Mondelez's Sour Patch Kids Releases Paid Samsung Gear VR Game

In the latest example of Mondelez International’s strategy to shift from media buyer to commercially viable media producer, Sour Patch Kids is releasing a branded Samsung Gear VR game.

“Sour Patch Kids: Zombie Invasion,” priced at $2.99, will debut on the Oculus Store on Dec. 8. 

As the company announced this past May, its strategy calls for partnering with studios and media companies to create content that not only reaches and engages elusive or advertising-averse consumers but is “good enough to make money.”

Sour Patch Kids partnered with Montreal-based game studio Lucky Hammers to create the 90-minute, multi-level “Zombie Invasion” — which, according to Mondelez, is the first VR game from a candy brand.



Sour Patch Kids’ previously released games have been free. “Sour Patch Kids: World Gone Sour,” launched in 2011, is available on PlayStation Network, Xbox Live Arcade and Windows. Two others were launched in quick succession this past October: the mobile game “Sour Patch Kids: Candy Defense”; and “Sour Patch Kids: Zombie Raid,” a VR demo playable on Cardboard and in 360. “Zombie Raid” served as a sort of teaser to build excitement for the full, paid game on Samsung VR.

“By partnering with a studio with technical expertise in gaming development, we can leverage Sour Patch Kids’ equity and marketing scale” to monetize the medium through paid purchases, in-app purchases and in-app advertising, Jim Poon, media and content manager at Mondelez, tells Marketing Daily.

“Candy Defense” included in-app programmatic ads and offered in-app purchases of virtual “gems” used to upgrade heroes and other game elements. 

Being the content producer will also enable Mondelez to generate revenue from distribution rights and brand integrations, as well as to “form a deeper connection with its audience across its most popular brands,” Poon points out.

Gaming Enables Story Telling, Brand Bonding

Teens and young millennials are tough to engage via traditional advertising, but heavily into gaming, and mobile gaming in particular. 

“Gaming is a perfect medium to share more immersive, long-form storylines about the Sour Patch Kids,” Poon says. “Having someone spend time actively choosing to play our games is much more engaging than passively showing someone an ad while they’re doing something else. It’s also a key consumption occasion: Consumers snack on Sour Patch Kids to provide a pick-me-up during gaming sessions.”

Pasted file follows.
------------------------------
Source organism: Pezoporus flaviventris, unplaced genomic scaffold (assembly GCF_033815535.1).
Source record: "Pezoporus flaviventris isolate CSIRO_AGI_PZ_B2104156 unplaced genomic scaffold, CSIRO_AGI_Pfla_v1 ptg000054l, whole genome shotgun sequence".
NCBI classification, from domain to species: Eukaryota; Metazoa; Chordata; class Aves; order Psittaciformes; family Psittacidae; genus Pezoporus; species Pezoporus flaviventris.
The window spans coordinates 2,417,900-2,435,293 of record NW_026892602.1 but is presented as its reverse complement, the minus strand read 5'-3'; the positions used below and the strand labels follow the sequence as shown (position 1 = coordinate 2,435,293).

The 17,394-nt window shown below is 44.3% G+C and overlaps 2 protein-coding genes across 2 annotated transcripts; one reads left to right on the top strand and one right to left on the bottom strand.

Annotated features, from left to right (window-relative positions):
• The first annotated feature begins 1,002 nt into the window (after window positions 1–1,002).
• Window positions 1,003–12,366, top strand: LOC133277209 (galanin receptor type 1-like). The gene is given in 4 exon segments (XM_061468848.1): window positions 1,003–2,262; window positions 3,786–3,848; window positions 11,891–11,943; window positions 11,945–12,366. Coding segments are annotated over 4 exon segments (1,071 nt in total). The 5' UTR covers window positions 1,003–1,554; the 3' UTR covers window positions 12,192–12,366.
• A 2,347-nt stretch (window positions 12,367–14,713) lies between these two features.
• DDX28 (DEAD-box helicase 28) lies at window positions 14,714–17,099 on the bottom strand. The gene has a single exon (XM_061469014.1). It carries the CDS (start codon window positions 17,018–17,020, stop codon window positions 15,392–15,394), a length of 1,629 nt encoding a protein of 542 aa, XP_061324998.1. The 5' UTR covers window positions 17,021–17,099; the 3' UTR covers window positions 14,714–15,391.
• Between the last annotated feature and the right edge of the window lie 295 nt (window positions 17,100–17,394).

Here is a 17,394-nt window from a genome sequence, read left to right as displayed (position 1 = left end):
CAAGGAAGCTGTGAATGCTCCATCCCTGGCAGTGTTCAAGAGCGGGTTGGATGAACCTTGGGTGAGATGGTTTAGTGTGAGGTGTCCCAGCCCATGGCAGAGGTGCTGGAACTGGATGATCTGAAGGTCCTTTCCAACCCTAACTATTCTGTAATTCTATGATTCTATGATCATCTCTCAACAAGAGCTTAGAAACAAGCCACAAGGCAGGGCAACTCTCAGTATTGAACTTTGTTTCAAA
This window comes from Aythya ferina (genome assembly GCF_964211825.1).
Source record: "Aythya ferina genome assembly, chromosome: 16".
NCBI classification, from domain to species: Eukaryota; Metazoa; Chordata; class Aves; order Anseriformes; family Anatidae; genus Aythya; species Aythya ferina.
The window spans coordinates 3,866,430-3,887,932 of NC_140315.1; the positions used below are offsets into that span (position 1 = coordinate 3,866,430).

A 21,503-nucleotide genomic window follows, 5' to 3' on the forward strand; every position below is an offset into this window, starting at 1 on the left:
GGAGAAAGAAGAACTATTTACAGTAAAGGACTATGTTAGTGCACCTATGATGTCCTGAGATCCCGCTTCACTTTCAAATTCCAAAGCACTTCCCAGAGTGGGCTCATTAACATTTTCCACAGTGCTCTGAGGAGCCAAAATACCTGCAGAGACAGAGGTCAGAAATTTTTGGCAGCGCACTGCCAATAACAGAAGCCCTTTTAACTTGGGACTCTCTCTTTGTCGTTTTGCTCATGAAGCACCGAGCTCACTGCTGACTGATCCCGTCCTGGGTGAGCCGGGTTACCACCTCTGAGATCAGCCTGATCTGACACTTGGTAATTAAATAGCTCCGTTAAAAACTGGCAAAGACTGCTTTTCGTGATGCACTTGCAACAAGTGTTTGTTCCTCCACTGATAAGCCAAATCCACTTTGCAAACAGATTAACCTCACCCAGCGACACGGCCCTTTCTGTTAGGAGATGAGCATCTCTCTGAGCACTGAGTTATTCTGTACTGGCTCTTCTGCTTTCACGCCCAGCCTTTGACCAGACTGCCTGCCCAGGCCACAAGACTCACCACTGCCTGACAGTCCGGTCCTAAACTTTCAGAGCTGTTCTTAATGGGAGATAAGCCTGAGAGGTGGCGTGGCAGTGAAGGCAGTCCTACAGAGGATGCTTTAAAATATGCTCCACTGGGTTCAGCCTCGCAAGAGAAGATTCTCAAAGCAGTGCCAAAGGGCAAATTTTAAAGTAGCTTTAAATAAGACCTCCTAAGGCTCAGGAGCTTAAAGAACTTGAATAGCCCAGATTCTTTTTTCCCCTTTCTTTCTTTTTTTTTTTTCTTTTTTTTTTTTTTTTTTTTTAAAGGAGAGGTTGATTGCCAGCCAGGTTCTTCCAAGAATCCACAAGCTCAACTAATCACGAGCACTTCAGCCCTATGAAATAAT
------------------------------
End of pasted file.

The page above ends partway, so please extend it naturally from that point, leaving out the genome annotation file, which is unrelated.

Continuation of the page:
Virtual reality “is the new frontier in gaming, and it offers the brand a unique way to connect with and captivate our audience by transporting them into imaginary worlds and changing the environment around them,” Poon adds. The fully immersive technology “lets us build a deeper relationship with consumers by letting them experience what it’s like to ‘be’ a Sour Patch Kid.”

In “Zombie Invasion,” players virtually step into the shoes of a Sour Patch Kid and control a tower to defend against a zombie invasion, while investigating the mystery of where the zombies came from. 

But the brand isn’t going VR-exclusive. Offering a suite of free and paid games playable on different platforms and devices allows Sour Patch Kids to reach its full target audience and cross-promote them to keep fickle game players engaged. “Players tend to get bored and move quickly from game to game, Poon notes.

While declining to share stats for the Google Cardboard VR demo game, he reports that the “Candy Defense” game has logged about 280,000 hours, or 30 years’ worth, of playing time since October.

Asked if such engagement translates to incremental product sales, he again declined to share research specifics, but said that the games “make a difference for the brand.“

Supporting The New VR Game 

Sour Patch Kids is supporting “Zombie Invasion” with owned and paid social media, as well as advertising on the Google/YouTube video network and the Oculus Store. 

It’s also leveraging its relationships with gamer influencers. For instance, through an existing partnership, “Zombie Invasion” will be fed into Twitch users’ streams, so that fans can watch others play the game.

Still, games are “just one of the many ways Sour Patch Kids is integrating into our consumer’s lifestyle and lives as a part of Mondelez’s larger media content monetization strategy,” says Poon.

The marketing strategy is “to make the Sour Patch Kids iconic within pop culture by integrating them where our consumers spend time,” he says. “It’s about raising awareness and engaging with our fans where they are — whether it’s online watching digital video, on social media, or through music or gaming.”

Sour Patch Kids will “continue to tell the brand’s ‘sour then sweet’ stories in new spaces” as technology and its audience’s interests continue to evolve, he adds, noting that the brand was, for instance, among the first to experiment with Snapchat Spectacles.

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